The story “Muser” (Moral Instruction), here translated for the first time into English, first appeared in the New York Yiddish periodical Di tsukumft (The Future) in January 1923, and was republished without alteration in volume 2 of the collection Gedakht (Berlin, 1923). It is typical of Der Nister’s symbolist work. Its chief character, a contemporary writer, finds himself swept away at night by frightening dreams, which he is compelled to record in writing. While it is impossible to be prescriptive about the tale’s precise meanings, with hindsight, it is perhaps possible to see the opening parable of the wolf as the author’s comment on the impossibility of human freedom, a theme advanced in the subsequent images of the aged eagle. Haunting evocations of prison blend with harsh illustrations of the capriciousness of earthly good fortune to suggest a world in which survival is exclusively a matter of submission. Characteristic of Der Nister is the style of this tale, which employs near-liturgical repetition and formalized diction to create that sense of alienation typical of symbolist writing from Nakhman of Bratslav to Franz Kafka.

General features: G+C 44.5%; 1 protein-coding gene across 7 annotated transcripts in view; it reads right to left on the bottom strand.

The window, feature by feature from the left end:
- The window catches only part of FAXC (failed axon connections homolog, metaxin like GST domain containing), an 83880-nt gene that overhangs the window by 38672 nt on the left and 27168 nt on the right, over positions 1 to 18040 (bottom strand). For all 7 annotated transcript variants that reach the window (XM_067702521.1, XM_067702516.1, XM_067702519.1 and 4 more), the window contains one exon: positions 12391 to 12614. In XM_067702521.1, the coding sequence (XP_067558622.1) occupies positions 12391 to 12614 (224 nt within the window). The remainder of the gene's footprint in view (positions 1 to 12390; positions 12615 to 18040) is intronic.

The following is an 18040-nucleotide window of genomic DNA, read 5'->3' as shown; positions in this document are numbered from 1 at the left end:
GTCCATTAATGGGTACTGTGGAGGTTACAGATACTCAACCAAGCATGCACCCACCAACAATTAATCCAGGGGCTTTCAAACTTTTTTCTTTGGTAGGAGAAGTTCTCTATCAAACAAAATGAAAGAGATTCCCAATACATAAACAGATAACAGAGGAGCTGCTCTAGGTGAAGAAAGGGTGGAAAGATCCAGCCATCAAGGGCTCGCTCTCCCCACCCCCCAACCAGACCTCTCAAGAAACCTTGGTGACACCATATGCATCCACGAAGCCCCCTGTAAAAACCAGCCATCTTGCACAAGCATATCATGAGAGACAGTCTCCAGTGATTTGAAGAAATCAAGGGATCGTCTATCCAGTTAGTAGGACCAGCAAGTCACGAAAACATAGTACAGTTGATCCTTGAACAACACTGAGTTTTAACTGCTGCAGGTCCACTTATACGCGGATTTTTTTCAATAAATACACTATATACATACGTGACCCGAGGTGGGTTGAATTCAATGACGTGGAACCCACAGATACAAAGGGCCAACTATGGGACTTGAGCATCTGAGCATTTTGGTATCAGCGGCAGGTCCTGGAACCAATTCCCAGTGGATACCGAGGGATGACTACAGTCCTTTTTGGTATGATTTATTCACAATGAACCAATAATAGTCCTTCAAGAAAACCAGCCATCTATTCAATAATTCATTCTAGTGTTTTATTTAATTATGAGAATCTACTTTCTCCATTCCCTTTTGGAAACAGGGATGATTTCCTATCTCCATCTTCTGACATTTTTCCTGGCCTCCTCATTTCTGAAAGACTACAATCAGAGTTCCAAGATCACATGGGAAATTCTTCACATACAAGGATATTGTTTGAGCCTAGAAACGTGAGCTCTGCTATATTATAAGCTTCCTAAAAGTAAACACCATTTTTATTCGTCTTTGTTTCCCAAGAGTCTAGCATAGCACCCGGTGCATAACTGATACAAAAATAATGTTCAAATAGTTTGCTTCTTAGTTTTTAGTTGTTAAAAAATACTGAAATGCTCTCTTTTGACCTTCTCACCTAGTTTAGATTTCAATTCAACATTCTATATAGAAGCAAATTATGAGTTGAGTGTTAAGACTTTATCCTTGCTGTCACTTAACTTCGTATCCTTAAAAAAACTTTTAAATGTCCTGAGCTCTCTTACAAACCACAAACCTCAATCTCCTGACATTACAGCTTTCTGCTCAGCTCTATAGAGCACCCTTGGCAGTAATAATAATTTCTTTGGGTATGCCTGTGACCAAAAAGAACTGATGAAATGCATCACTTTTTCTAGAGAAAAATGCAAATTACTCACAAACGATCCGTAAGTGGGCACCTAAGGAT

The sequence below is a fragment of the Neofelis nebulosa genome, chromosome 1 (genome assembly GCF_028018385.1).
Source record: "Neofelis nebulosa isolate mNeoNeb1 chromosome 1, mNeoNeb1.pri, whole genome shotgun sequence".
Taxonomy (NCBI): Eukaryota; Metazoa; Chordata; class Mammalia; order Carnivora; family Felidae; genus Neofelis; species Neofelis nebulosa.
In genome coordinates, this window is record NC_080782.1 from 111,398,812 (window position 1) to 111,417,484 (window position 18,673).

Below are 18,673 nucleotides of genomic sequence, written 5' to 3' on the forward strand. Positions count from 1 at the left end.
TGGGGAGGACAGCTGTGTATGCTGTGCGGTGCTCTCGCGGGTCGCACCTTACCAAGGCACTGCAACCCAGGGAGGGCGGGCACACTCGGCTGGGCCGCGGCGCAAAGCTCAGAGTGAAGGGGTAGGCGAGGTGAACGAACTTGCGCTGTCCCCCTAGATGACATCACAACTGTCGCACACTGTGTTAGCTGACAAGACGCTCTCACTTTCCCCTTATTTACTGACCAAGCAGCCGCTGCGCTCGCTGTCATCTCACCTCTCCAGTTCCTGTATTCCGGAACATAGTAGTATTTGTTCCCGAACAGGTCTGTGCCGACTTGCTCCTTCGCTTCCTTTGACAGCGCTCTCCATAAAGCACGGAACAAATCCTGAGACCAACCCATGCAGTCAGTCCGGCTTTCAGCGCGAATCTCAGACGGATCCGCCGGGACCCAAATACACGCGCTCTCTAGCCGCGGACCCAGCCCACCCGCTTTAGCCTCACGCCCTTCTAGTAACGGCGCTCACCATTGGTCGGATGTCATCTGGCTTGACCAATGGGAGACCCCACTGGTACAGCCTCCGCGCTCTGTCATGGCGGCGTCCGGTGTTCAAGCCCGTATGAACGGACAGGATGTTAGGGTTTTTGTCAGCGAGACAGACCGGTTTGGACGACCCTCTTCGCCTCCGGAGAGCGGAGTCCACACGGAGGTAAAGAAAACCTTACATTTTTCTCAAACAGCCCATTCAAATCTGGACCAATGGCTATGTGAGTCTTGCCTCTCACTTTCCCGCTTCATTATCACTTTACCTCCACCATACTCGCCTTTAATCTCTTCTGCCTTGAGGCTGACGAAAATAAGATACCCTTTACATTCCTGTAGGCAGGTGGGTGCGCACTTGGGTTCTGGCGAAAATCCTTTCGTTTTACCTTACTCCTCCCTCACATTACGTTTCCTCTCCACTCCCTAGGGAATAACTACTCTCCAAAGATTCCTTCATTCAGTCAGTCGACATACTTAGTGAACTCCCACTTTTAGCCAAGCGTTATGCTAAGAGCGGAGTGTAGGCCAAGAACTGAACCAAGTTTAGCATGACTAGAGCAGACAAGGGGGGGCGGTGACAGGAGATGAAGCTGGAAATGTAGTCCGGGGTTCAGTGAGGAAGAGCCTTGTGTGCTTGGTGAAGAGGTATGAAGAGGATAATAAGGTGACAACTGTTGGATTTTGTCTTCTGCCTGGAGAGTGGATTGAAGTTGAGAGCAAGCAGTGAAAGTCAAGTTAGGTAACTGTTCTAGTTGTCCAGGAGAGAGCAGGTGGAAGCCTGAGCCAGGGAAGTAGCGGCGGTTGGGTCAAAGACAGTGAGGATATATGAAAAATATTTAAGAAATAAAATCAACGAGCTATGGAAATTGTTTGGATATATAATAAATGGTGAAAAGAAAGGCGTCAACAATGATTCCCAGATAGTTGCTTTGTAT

(1.) For an English translation of this story, see Der Nister, “The Hermit and the Little Goat” in Joachim Neugroschel (editor. and translator.) The Dybbuk and the Yiddish Imagination: A Haunted Reader (Syracuse University Press, 2000), pp.237-57.
2.) For an English translation, see Der Nister, The Family Mashber, translated by Leonard Wolf (New York and London, 1987).